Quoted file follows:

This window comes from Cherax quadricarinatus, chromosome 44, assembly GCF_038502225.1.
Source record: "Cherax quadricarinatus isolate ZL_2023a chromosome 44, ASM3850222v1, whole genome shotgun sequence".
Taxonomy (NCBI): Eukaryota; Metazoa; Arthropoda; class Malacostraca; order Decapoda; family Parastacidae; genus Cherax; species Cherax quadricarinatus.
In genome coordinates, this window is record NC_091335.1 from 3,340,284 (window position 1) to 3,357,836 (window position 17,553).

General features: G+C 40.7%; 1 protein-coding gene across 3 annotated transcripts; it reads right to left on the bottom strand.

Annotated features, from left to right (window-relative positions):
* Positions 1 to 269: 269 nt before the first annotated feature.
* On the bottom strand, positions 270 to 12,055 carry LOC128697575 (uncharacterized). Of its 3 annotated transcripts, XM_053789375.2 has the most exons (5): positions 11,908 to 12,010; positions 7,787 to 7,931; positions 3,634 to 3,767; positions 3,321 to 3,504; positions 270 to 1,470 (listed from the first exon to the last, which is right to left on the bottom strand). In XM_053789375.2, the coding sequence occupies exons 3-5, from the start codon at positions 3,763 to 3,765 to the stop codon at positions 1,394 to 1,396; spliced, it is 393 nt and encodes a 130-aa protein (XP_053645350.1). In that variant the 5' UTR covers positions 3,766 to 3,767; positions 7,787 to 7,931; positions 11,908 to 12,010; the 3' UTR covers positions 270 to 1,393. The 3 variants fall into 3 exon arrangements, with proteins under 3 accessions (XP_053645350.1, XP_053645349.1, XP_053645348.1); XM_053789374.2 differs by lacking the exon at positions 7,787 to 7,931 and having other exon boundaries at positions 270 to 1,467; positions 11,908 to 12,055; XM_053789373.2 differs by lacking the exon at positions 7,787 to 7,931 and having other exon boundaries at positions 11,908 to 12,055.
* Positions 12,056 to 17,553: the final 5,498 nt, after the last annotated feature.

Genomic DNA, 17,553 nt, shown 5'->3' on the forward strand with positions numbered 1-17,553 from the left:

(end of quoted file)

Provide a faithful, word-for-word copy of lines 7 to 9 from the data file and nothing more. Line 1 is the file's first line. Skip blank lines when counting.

* Positions 1 to 269: 269 nt before the first annotated feature.
* On the bottom strand, positions 270 to 12,055 carry LOC128697575 (uncharacterized). Of its 3 annotated transcripts, XM_053789375.2 has the most exons (5): positions 11,908 to 12,010; positions 7,787 to 7,931; positions 3,634 to 3,767; positions 3,321 to 3,504; positions 270 to 1,470 (listed from the first exon to the last, which is right to left on the bottom strand). In XM_053789375.2, the coding sequence occupies exons 3-5, from the start codon at positions 3,763 to 3,765 to the stop codon at positions 1,394 to 1,396; spliced, it is 393 nt and encodes a 130-aa protein (XP_053645350.1). In that variant the 5' UTR covers positions 3,766 to 3,767; positions 7,787 to 7,931; positions 11,908 to 12,010; the 3' UTR covers positions 270 to 1,393. The 3 variants fall into 3 exon arrangements, with proteins under 3 accessions (XP_053645350.1, XP_053645349.1, XP_053645348.1); XM_053789374.2 differs by lacking the exon at positions 7,787 to 7,931 and having other exon boundaries at positions 270 to 1,467; positions 11,908 to 12,055; XM_053789373.2 differs by lacking the exon at positions 7,787 to 7,931 and having other exon boundaries at positions 11,908 to 12,055.
* Positions 12,056 to 17,553: the final 5,498 nt, after the last annotated feature.